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Live air data

Friday 6 December 2019 12pm

Air quality data is available from 1 January 2016. Individual stations have been monitoring for different time periods so data may not be available for all possible times.

Metals

Legend to air quality index colours about index values

  • Very good 0–33
  • Good 34–66
  • Fair 67–99
  • Poor 100–149
  • Very poor >150

Select a value within the table to generate charts and to download air quality data.

Townsville
StationSummary index highest at stationLead µg/m³24hr avg aboutLead index aboutArsenic µg/m³24hr avg aboutArsenic index aboutCadmium µg/m³24hr avg aboutCadmium index aboutCopper µg/m³24hr avg aboutCopper index aboutZinc µg/m³24hr avg aboutZinc index aboutNickel µg/m³24hr avg Nickel index
Coastguard1very good0.0040000.00700.00200.01100.0011
Mount Isa
StationSummary index highest at stationLead µg/m³24hr avg aboutLead index aboutArsenic µg/m³24hr avg aboutArsenic index aboutCadmium µg/m³24hr avg aboutCadmium index aboutCopper µg/m³24hr avg aboutCopper index aboutZinc µg/m³24hr avg aboutZinc index aboutNickel µg/m³24hr avg Nickel index
The Gap1very good0.01210.00100.00400.02700.033000

None of the data is validated (0% validated, 0/12 records)

The data used to compile this air quality information comes directly from the department's air monitoring network and has only undergone a preliminary quality check. Data is retrieved from the stations every hour and after quality checks, is available approximately 1 hour later.

All data on this site is shown in Australian Eastern Standard Time (AEST).

About air quality index values

Our scientists create an air quality index by converting measured pollutant concentrations into index values which make it easier to interpret air quality data by reducing the complexity associated with pollutant concentrations.

The index value is the pollutant concentration expressed as a proportion of the National Environment Protection Measure for Ambient Air Quality (Air NEPM) standard or the Environmental Protection (Air) Policy 2008 (Air EPP) objective.

More information about air quality index.

About these Metals parameters

Lead

Lead is commonly used in manufacturing products like batteries and solders. The major emission source is from the mining, smelting and processing of mineral ores. Inhaling or consuming lead and its compounds can affect the human body, particularly the nervous system, and may result in growth and developmental problems in children.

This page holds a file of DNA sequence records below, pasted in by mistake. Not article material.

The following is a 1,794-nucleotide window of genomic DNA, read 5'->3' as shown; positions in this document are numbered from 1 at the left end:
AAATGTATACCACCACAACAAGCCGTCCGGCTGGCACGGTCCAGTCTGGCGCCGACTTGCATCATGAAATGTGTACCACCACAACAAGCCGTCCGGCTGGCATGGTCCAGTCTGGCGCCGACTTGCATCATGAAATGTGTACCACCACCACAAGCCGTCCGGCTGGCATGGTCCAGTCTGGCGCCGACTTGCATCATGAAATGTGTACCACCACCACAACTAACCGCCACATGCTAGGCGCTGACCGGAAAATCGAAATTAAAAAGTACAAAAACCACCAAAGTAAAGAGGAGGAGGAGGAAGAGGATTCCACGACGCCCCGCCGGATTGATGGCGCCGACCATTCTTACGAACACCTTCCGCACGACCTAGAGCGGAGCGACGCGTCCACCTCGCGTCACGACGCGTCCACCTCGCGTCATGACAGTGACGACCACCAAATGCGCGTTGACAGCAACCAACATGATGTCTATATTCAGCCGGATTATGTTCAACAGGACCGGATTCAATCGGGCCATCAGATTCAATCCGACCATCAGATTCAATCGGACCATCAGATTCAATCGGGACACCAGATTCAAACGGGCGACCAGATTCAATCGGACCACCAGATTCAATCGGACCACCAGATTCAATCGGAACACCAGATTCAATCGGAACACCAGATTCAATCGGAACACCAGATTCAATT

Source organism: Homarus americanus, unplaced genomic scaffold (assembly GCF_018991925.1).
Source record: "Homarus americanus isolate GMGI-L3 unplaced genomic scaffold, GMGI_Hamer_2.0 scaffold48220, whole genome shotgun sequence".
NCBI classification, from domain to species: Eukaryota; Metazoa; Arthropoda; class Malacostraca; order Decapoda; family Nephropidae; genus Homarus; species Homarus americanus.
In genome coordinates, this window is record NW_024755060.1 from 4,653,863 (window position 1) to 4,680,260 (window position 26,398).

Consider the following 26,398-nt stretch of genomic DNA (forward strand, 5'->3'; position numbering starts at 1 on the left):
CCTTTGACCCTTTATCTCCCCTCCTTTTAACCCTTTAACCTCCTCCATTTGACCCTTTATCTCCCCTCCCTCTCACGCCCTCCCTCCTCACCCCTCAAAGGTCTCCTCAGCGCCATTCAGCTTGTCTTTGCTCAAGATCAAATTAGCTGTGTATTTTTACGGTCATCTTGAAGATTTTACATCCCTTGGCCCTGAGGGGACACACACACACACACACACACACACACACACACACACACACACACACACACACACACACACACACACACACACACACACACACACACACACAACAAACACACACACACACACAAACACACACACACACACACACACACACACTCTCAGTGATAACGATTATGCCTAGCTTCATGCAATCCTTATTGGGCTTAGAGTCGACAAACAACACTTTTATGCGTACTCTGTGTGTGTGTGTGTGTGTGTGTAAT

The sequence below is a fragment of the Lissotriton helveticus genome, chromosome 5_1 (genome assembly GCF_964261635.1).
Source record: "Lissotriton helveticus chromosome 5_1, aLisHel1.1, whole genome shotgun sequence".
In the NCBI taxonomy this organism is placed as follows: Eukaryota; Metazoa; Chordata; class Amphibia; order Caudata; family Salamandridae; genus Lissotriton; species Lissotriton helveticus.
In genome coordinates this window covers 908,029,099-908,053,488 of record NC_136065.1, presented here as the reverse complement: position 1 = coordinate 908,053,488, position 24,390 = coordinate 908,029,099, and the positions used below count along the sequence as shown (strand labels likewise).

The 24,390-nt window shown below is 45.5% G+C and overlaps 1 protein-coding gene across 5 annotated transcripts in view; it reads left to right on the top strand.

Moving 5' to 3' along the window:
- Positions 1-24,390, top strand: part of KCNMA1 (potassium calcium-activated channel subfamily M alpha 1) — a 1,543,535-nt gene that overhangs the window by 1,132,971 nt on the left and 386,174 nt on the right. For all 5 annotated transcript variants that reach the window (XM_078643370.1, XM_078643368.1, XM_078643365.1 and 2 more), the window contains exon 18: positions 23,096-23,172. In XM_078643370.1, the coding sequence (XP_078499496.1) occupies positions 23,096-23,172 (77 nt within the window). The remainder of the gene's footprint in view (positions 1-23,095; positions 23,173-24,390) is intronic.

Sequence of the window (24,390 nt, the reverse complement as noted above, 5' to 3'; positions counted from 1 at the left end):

The guideline for Lead is 2µg/m³ (24hr avg).

Lead is measured in micrograms per cubic metre.

More information about Lead

Arsenic

Elemental arsenic does not occur naturally but its compounds are widespread, often occurring with metal-bearing ores and released during processing. It is widely used in timber preservatives and pesticides, and is well-documented as an occupational hazard.

The guideline for Arsenic is 0.3µg/m³ (24hr avg).

Arsenic is measured in micrograms per cubic metre.

More information about Arsenic

Cadmium

Cadmium compounds occur naturally in the environment, particularly in areas of mineralisation. The major emission source is the processing of metal ores for lead, zinc and copper, where cadmium is a valuable by-product.

The guideline for Cadmium is 2µg/m³ (24hr avg).

Cadmium is measured in micrograms per cubic metre.

More information about Cadmium

Copper

Copper is one of a number of essential metals, and a small daily intake is required to maintain a healthy life. However, ingesting high levels of the element can lead to adverse health effects, as some of its compounds are toxic.

The guideline for Copper is 50µg/m³ (24hr avg).

Copper is measured in micrograms per cubic metre.

More information about Copper

Zinc

Zinc occurs widely in nature, and is another metal essential in trace quantities for good health. Exposure to elevated levels is more likely through occupational exposure in industry such as mining and smelting and processing of metal ores. Insufficient zinc intake has a detrimental effect on growth, and immune and reproductive system development. Adverse health effects generally only occur where the exposure is high.

The guideline for Zinc is 120µg/m³ (24hr avg).

Zinc is measured in micrograms per cubic metre.

More information about Zinc

Nickel

The guideline for Nickel is 0.12µg/m³ (24hr avg).

Nickel is measured in micrograms per cubic metre.

More information about Nickel

Licence
Creative Commons Attribution 4.0 International (CC BY 4.0)
Last updated
6 December 2019
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